Senators Rob Portman, R-Ohio, and Sherrod Brown, D-Ohio, recently called on U.S. Customs and Border Protection to toughen regulations on its investigations of antidumping and countervailing duty order evasion. CBP published interim final regulations to implement its expanded role on this issue under the Enforce and Protect Act (part of the Trade Facilitation and Trade Enforcement Act) in August 2016 and recently pushed back to November the date by which it anticipates issuing a final rule.

Under CBP’s interim regulations any interested party, including competing importers and federal government agencies, may submit allegations that AD/CV duties are being evaded; e.g., through misrepresentation of the goods’ true country of origin, false or incorrect shipping and entry documentation, or misreporting of the goods’ physical characteristics. CBP has broad authority to conduct investigations of these claims and can impose initial remedial measures that could interrupt a supply chain in as little as 90 days. Any final determination of evasion may be met with not only AD/CV duties but also other enforcement measures such as civil or criminal investigations.

However, the two senators asserted that the interim rule “is inconsistent with Congress’ intent and falls short of what is needed to make the duty evasion process more transparent, timely, and accessible to stakeholders.” They therefore urged CBP to issue a revised rule that makes the following changes.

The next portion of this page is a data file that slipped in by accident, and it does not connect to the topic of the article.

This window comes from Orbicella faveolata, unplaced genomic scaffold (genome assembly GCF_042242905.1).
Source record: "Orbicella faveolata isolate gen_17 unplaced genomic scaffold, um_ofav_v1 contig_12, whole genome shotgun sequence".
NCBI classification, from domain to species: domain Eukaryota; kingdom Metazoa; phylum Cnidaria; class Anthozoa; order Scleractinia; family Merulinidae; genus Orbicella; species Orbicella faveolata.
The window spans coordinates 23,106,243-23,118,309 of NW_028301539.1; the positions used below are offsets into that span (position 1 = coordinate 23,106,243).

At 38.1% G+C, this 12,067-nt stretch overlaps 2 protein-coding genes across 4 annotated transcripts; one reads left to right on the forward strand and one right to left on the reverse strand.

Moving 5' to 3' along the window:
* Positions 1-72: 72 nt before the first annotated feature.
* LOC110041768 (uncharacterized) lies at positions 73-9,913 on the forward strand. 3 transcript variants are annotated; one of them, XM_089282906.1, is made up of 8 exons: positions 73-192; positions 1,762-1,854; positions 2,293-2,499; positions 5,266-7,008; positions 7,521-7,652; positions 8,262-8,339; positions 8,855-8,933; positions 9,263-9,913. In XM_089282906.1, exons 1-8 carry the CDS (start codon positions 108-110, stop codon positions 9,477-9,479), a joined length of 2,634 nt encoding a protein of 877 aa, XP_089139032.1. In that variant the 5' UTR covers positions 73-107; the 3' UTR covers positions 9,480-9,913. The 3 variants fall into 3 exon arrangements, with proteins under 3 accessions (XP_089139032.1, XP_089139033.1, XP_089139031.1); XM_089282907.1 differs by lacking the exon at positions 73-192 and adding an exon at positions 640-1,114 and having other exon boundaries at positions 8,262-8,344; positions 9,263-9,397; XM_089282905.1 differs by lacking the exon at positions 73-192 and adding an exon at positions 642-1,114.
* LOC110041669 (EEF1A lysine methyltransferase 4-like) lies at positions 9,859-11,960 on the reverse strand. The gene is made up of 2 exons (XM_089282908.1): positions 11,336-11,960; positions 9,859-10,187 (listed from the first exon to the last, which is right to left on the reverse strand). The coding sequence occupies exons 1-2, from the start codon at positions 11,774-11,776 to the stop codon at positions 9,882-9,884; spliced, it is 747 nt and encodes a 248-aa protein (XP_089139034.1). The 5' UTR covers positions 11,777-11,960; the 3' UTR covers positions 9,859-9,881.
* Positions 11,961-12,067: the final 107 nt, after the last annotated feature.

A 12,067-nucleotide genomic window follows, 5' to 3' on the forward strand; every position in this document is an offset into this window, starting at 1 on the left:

- adds an administrative protective order process to protect confidential information from public disclosure while also ensuring that the legal representatives of interested parties can view the data upon which CBP will base its determinations

- expands the range of entities that may participate in a duty evasion investigation, which is currently limited to the filer of the allegation and the alleged evader, to include foreign manufacturers, U.S. importers, U.S. manufacturers or producers, unions or groups of workers, and trade or business associations

- rescinds the requirement for an allegation to include the name and address of the accused importer, as the importer’s identity is often unknown and mandating its inclusion “will significantly limit the number of duty evasion cases that can be successfully filed”

- adopts disclosure standards that require CBP to publicly announce when key steps in an investigation are made, despite the fact that EAPA did not include specific requirements for such disclosures, because CBP’s infrequent notifications have made it difficult for interested parties to follow the status of investigations

- clarifies that CBP will comply (not “strive to ensure compliance”) with the EAPA’s deadlines for completing investigations (300 calendar days after initiation, with a possible extension of up to 60 days)

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